The 9th U.S. Circuit Court of Appeals on Monday denied a motion by government lawyers to hold off on reconsidering its rejection of the Trump administration’s Jan. 27 executive order that suspended travel from seven majority-Muslim countries.
U.S. Department of Justice lawyers filed the motion Friday on grounds that the administration is about to issue a new executive order. But the same three-judge panel that this month refused to stay a lower court’s temporary restraining order on the travel ban also declined to stop proceedings on the appeal pending in the 9th Circuit.
Attorneys for the state of Washington fought the administration’s motion for abeyance. They argued that President Donald Trump and his press secretary, Sean Spicer, have said the administration intends to proceed on a dual-track mode to both fight the 9th District’s ruling and to submit a new executive order. In that light, the plaintiff’s lawyers said the 9th District should stick with a briefing schedule it laid out the same day that the three-judge panel declined to block U.S. District Court Judge James L. Robart’s ruling that put Trump’s executive order temporarily on ice.
“Throughout these proceedings, there appears to have been a lack of communication between the Department of Justice and the White House,” Washington state Attorney General Robert W. Ferguson argued in court papers they filed last Friday. Minnesota Attorney General Lori Swanson, whose state is a co-plaintiff in the case, joined Ferguson in opposing the administration’s motion.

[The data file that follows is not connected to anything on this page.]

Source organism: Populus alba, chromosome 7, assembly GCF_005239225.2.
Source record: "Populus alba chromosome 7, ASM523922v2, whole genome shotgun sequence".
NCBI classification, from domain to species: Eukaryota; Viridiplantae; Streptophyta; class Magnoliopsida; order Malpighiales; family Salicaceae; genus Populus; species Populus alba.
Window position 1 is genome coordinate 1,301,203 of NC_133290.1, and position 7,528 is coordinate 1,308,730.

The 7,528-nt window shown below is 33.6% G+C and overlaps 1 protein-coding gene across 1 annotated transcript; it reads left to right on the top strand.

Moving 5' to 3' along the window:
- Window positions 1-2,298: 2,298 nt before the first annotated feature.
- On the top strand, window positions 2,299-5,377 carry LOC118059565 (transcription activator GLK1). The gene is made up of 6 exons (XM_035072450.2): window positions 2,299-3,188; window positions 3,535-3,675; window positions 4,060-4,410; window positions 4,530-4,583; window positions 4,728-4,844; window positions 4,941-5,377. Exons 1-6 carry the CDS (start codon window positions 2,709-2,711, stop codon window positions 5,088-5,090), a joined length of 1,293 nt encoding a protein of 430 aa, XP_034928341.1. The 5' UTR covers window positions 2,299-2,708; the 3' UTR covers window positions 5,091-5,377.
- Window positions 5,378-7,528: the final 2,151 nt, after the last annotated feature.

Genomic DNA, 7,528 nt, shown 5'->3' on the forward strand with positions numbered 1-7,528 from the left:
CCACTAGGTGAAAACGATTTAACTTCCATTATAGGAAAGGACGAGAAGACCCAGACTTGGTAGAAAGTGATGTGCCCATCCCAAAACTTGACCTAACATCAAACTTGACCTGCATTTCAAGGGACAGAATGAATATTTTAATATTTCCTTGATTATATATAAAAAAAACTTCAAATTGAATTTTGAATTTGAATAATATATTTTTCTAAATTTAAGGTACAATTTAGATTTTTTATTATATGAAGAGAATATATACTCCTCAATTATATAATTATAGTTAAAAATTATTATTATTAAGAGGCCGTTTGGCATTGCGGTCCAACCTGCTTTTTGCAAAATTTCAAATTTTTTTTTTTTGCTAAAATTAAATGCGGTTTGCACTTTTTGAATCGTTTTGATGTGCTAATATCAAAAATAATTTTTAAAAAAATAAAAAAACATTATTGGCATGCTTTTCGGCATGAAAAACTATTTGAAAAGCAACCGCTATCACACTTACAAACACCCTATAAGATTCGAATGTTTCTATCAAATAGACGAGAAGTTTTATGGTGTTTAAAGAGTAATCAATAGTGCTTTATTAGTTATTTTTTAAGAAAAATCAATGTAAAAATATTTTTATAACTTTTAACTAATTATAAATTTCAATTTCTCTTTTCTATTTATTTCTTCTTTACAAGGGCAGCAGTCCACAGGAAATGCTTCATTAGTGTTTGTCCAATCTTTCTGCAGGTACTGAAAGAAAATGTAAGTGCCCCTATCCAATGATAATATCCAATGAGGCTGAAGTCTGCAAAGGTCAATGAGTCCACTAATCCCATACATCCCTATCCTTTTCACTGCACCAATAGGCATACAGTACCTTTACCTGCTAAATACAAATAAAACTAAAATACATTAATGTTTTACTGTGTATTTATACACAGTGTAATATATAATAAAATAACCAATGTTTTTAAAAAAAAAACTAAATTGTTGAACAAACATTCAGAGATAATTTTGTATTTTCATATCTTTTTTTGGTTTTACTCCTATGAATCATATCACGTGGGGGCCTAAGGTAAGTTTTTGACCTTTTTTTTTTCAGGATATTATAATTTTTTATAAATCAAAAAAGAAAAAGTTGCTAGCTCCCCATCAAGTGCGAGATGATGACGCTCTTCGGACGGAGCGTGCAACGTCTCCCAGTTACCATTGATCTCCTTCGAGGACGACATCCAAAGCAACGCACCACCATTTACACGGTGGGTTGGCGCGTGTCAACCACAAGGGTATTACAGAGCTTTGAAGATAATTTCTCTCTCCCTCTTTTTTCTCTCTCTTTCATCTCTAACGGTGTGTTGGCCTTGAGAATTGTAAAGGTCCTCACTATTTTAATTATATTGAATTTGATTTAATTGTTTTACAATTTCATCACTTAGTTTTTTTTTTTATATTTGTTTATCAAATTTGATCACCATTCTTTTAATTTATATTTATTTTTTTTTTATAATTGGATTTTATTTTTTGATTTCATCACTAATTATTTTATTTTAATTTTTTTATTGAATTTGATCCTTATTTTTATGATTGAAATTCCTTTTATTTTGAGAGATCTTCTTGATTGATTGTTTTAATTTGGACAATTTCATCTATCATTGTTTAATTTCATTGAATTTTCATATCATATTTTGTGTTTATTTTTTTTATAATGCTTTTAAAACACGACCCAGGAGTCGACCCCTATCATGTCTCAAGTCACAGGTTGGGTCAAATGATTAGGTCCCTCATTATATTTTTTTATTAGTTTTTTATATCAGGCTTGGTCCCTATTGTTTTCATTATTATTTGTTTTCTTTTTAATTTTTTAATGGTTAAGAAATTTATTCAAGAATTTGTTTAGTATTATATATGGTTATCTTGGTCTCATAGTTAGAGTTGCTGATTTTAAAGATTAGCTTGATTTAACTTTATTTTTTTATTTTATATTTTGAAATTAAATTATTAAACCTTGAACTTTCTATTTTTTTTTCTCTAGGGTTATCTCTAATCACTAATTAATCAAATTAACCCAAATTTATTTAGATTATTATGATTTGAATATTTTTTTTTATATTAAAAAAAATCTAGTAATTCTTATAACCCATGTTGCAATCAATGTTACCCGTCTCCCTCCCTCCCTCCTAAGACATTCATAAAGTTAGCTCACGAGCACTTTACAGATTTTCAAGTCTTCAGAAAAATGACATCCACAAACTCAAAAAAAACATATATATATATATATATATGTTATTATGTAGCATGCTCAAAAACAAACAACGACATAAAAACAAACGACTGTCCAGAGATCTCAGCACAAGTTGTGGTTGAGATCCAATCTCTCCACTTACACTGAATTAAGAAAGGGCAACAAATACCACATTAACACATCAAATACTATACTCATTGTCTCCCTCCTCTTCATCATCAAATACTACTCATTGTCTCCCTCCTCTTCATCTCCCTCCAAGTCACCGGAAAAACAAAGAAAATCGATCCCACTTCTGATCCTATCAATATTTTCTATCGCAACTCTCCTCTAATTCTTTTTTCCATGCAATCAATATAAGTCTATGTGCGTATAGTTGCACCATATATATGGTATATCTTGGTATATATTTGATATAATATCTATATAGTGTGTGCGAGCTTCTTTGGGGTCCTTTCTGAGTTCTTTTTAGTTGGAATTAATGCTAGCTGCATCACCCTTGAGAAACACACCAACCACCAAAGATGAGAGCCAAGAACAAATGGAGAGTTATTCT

Department of Justice lawyers said in court papers filed on Feb. 16 that the administration did not intend to seek a fuller, en banc review of the three-judge panel’s Feb. 9 ruling. The same day, President Trump said at a press conference that he would in fact be appealing the 9th Circuit’s action. He also said the administration would be issuing a new executive order on immigration.
Plaintiff’s lawyers said in their papers last week that Trump’s statement at the press conference “directly contradicted the representations made to this court” by the DOJ.
As of Monday, the administration had neither filed an appeal nor issued a new executive order. Some news agencies reported on Monday that Trump will issue the new executive order on Wednesday.
In any event, the ruling Monday by appellate judges Michelle T. Friedland, William C. Canby and Richard R. Clifton established a new briefing schedule for reconsideration of the appeal. The administration is now due to submit its papers by March 10, with the states responding by March 31.
Trump’s Jan. 27 executive order suspended visas for 90 days for people from Syria, Iran, Iraq, Libya, Sudan, Somalia and Yemen. It also held up for 120 days the resettlement of refugees into the United States from all over the world.
In the Seattle case, Washington and Minnesota charged that the action unconstitutionally discriminated against Muslims and denied due-process rights to immigrants who had already been in the United States. Judge Robart on Feb. 3 issued a temporary restraining order that blocked enforcement of the order until he holds a hearing on a preliminary injunction to determine its constitutionality.